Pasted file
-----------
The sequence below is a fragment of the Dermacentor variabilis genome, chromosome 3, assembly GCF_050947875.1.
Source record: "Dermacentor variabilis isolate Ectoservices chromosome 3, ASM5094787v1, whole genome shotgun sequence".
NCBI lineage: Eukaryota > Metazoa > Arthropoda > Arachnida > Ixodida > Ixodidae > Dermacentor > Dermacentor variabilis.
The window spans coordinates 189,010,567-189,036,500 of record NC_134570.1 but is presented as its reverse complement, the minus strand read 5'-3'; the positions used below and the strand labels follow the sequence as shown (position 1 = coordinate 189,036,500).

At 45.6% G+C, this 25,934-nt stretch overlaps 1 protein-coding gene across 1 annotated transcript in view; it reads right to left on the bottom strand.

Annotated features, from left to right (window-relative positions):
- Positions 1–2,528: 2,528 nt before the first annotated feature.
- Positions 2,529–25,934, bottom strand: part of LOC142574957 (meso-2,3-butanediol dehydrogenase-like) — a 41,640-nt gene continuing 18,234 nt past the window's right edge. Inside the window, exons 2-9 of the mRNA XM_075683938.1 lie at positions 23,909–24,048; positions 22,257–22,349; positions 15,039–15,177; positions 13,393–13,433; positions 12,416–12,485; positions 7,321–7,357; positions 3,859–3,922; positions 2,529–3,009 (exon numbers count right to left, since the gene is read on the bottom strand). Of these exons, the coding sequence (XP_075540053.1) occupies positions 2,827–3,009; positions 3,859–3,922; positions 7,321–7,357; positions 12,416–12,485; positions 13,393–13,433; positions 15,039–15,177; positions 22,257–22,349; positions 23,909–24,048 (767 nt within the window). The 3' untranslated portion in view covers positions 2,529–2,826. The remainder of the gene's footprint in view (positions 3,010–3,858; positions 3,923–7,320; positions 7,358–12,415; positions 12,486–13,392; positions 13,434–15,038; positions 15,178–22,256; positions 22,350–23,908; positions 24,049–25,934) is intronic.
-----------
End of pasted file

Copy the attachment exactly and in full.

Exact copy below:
The sequence below is a fragment of the Dermacentor variabilis genome, chromosome 3, assembly GCF_050947875.1.
Source record: "Dermacentor variabilis isolate Ectoservices chromosome 3, ASM5094787v1, whole genome shotgun sequence".
NCBI lineage: Eukaryota > Metazoa > Arthropoda > Arachnida > Ixodida > Ixodidae > Dermacentor > Dermacentor variabilis.
The window spans coordinates 189,010,567-189,036,500 of record NC_134570.1 but is presented as its reverse complement, the minus strand read 5'-3'; the positions used below and the strand labels follow the sequence as shown (position 1 = coordinate 189,036,500).

At 45.6% G+C, this 25,934-nt stretch overlaps 1 protein-coding gene across 1 annotated transcript in view; it reads right to left on the bottom strand.

Annotated features, from left to right (window-relative positions):
- Positions 1–2,528: 2,528 nt before the first annotated feature.
- Positions 2,529–25,934, bottom strand: part of LOC142574957 (meso-2,3-butanediol dehydrogenase-like) — a 41,640-nt gene continuing 18,234 nt past the window's right edge. Inside the window, exons 2-9 of the mRNA XM_075683938.1 lie at positions 23,909–24,048; positions 22,257–22,349; positions 15,039–15,177; positions 13,393–13,433; positions 12,416–12,485; positions 7,321–7,357; positions 3,859–3,922; positions 2,529–3,009 (exon numbers count right to left, since the gene is read on the bottom strand). Of these exons, the coding sequence (XP_075540053.1) occupies positions 2,827–3,009; positions 3,859–3,922; positions 7,321–7,357; positions 12,416–12,485; positions 13,393–13,433; positions 15,039–15,177; positions 22,257–22,349; positions 23,909–24,048 (767 nt within the window). The 3' untranslated portion in view covers positions 2,529–2,826. The remainder of the gene's footprint in view (positions 3,010–3,858; positions 3,923–7,320; positions 7,358–12,415; positions 12,486–13,392; positions 13,434–15,038; positions 15,178–22,256; positions 22,350–23,908; positions 24,049–25,934) is intronic.